Mucor is a fungal genus within the Zygomycetes class of fungi that contains an estimated 40 species. Members of the genus can be found living all over the world, in a wide variety of environments, from the forest to the carpets of homes and businesses. In Northern Europe especially, these species are ubiquitous indoors, and they can contribute to mold allergies in sensitive individuals. Some species cause diseases in humans, while others are known plant pathogens.
Fungi in this genus grow in the form of a white to gray mold that develops into a fluffy mass. The mold can grow on living and dead plants and in the soil. Mucor species are very aggressive, and they will quickly overrun an environment and dominate other fungi. The mold grows and spreads quickly, making it difficult for slower-growing fungi to compete. Like other members of the class Zygomycetes, these fungi can reproduce asexually with spores, or sexually by fusing to create zygospores which contain a mixture of genetic material.
On magnification, fungi in this genus appear in the shape of very fine threads topped with ball-shaped clusters of spores. When they dry out, the balls rupture, allowing the spores to spread through the natural environment. Spores can also be spread through running and seeping water, which is one of the reasons why these species can be such a problem in structures, as the spores will hitch a ride along leaks and seeps in walls. To eliminate the fungus, it is necessary to use soap, followed by a bleach rinse, to remove it, and to dry the environment thoroughly to inhibit the spread of spores and the growth of the mold.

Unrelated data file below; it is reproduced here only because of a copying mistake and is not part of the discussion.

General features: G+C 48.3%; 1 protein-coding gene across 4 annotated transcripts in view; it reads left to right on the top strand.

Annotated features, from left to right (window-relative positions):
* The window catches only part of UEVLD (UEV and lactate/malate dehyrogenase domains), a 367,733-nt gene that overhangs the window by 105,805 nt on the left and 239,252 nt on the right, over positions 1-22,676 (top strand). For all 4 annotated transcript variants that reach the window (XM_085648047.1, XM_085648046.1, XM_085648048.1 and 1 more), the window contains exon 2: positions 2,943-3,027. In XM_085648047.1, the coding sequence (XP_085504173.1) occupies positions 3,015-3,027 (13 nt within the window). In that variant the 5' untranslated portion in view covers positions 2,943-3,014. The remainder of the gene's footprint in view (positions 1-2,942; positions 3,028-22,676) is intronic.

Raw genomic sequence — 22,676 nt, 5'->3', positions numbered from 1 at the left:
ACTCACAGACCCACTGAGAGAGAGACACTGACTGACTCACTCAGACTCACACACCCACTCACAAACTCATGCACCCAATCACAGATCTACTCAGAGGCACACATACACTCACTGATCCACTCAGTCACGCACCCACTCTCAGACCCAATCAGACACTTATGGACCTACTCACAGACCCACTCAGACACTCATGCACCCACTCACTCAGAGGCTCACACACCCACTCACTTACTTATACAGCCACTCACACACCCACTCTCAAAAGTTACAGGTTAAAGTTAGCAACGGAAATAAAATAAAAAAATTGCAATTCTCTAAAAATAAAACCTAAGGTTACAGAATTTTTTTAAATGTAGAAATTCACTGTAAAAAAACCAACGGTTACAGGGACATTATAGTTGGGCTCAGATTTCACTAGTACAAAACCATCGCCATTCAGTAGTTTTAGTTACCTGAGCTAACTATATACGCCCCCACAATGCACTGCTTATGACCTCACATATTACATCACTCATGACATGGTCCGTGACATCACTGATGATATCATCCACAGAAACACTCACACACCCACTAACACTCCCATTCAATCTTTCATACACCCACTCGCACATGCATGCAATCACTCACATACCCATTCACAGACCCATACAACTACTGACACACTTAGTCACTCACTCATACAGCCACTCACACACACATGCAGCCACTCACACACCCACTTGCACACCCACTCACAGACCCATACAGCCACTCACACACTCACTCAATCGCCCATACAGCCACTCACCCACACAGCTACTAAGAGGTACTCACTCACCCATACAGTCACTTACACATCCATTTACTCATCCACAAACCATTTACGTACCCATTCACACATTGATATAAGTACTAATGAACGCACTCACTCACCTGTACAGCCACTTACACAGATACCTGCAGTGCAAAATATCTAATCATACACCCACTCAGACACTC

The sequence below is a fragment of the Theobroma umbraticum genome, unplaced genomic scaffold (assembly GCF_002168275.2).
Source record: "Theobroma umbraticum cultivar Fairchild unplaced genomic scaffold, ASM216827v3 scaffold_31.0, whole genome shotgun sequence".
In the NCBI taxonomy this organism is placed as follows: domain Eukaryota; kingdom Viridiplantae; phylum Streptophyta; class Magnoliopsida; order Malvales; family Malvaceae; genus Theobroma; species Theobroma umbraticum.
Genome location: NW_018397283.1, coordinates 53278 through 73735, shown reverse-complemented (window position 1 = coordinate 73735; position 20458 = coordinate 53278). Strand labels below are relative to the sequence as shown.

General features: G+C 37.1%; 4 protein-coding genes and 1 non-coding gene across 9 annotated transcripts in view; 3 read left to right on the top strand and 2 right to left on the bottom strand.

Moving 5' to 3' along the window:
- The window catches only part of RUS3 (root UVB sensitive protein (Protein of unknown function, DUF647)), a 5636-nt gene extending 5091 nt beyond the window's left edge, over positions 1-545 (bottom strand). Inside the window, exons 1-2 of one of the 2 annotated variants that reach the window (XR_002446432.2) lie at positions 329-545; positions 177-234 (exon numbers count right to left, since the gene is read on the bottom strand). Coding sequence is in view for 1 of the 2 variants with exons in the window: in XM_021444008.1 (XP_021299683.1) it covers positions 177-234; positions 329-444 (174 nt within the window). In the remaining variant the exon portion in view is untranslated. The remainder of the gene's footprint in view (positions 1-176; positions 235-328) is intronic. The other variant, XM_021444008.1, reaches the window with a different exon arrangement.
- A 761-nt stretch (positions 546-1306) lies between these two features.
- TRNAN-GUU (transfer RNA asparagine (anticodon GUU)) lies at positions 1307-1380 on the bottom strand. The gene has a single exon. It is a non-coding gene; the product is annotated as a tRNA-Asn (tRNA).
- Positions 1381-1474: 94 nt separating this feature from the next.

Some species have been linked with allergies and mold sensitivity. In some cases, they can cause severe pulmonary distress, including difficulty breathing, and in immunocompromised individuals, the fungi can cause opportunistic infections. These occur when the spores are ingested or inhaled, and the mold can quickly spread through the body, causing a variety of health problems. Antifungal medications can be used to treat Mucor infection, although some species can be very stubborn.
Many species cannot tolerate human body temperature. Only a handful of species are heat-tolerant enough to survive in the human body, which may explain why the genus does not cause more infections. One species, M. piriformis, is famous for causing Mucor rot, a disease in plants, and several species produce enzymes that can be used in cheesemaking, illustrating the diversity of this fungal genus.
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